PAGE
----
I was off-duty performing work at the Williams Peak Hut when the earthquake occurred on March 31—it was an unforgettable experience, to say the least. All of the trees started shaking and snow was falling off them. Almost immediately, a prolonged rumbling sound from widespread avalanching ensued. On April 1, we had decent visibility and climbed up the E ridge of Williams Peak to 9400' for a better look. Widespread avalanche occurred as a result of the earthquake. The combination of 2+ feet of new snow, high avalanche danger, and the earthquake led to a historic and extremely rare avalanche cycle.
We hiked in on the afternoon of March 31. Snowfall was nearly an inch per house all day into the evening. The settled storm total on April 1 was approximately 50cm at the hut elevation (7900') up to 60cm (2 feet) at upper elevations. April 1 began in the single digits with nearly clear skies. By the afternoon, there was more cloud cover than sun although the sun poked out occasionally. Temps remained cool and winds were light. There was some evidence of wind drifting at upper elevations, but less than expected.
Marshall Slide and Tortilla Slide
|D2.5||SS||I-New/Old Interface||60cm||These were almost one continuous slide. Marshall Slide hit the pond in the flats near Marshall Lake.|
|D1.5||SS||I-New/Old Interface||50cm||This slide hit the normal uptrack to Jerry Garcia.|
Breakovers in the rolling terrain between upper and lower Marshall Lake
|D1.5||SS||I-New/Old Interface||50-60||These look to be consistent depth with the new/old interface|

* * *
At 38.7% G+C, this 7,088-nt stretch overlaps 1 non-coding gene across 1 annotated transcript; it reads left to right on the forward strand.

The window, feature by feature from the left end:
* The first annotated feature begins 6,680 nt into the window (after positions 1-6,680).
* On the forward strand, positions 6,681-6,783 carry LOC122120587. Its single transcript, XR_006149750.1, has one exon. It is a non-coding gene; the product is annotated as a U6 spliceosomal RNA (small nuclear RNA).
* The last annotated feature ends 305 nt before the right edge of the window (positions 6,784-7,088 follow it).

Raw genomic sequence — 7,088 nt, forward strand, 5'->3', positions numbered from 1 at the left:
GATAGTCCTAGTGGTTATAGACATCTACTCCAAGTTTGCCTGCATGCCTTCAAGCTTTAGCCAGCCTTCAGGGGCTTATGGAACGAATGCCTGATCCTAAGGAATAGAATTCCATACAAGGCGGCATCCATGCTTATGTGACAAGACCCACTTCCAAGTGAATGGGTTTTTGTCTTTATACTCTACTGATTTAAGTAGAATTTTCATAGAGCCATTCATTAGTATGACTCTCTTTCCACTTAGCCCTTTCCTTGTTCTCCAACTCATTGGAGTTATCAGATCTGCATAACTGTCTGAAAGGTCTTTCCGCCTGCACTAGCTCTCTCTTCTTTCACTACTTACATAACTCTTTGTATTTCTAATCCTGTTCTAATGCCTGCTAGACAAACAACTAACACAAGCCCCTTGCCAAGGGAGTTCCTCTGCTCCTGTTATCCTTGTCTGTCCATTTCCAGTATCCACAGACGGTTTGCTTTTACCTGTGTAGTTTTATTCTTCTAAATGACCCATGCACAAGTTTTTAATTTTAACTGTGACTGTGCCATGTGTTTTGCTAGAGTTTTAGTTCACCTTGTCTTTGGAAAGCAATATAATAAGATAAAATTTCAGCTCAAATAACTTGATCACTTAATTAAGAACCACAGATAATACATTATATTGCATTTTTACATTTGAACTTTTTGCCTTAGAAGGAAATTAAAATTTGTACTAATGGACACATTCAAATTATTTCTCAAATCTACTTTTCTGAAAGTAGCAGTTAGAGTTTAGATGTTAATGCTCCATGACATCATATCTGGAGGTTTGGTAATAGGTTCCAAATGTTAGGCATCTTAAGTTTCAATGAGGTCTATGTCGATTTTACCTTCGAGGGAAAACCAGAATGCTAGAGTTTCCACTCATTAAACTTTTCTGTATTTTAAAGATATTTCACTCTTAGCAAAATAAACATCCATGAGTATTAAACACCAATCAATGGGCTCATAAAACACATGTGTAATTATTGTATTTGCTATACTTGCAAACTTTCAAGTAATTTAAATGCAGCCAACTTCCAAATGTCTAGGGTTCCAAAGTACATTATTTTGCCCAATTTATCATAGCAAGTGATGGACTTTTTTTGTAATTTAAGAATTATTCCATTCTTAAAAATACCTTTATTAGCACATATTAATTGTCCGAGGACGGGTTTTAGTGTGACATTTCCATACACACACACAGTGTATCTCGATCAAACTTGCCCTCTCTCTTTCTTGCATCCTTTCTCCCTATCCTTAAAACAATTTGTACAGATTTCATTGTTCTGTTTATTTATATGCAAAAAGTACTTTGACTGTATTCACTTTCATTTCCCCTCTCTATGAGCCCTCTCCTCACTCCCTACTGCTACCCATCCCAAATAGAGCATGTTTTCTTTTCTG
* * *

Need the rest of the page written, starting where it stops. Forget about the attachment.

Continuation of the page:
||Snow that avalanched off the east ridge of Williams Peak east of Big Fatty hit Upper Marshall Lake. The lake was cracked around the perimeter, either from the avalanche impact or from the earthquake.|
From the photos of others, it's clear that the earthquake produced an extremely widespread avalanche cycle. It's impossible to list all of the slides. Nearly every slope steeper than 40* had snow move on it in some form - whether slab, sluff, hanging snowfields releasing, etc. The slides above were the more prominent ones we observed in the terrain adjacent to Williams Peak. There were a surprising number of mid-elevation slides, especially on ~E aspects that had a crust beneath the new snow. Almost every mid-elevation slope steeper than about 37 degrees avalanched to some degree.
Most slides appeared to run at the old/new interface (a crust in many of the slides) or perhaps in the early to mid March persistent weak layers.
We found that the earthquake produced widespread cracking on slopes over about 25* (see photo below). Investigating these on a E aspect, it seemed the failure layer was facets below the crust at the old/new interface. Looking at a crack in the hangfire above the Bowling Alley slide, it was apparent that the slide ran at the old/new interface which was a crust. We did not see evidence that it had fractured lower than this crust. Most of the slide we observed at middle elevations seemed to consistently run at this depth.
Given the large load of new snow and other red flags, we may not have felt comfortable skinning up to Jerry Garcia if the steep slope that threatens the skin track hadn't already run.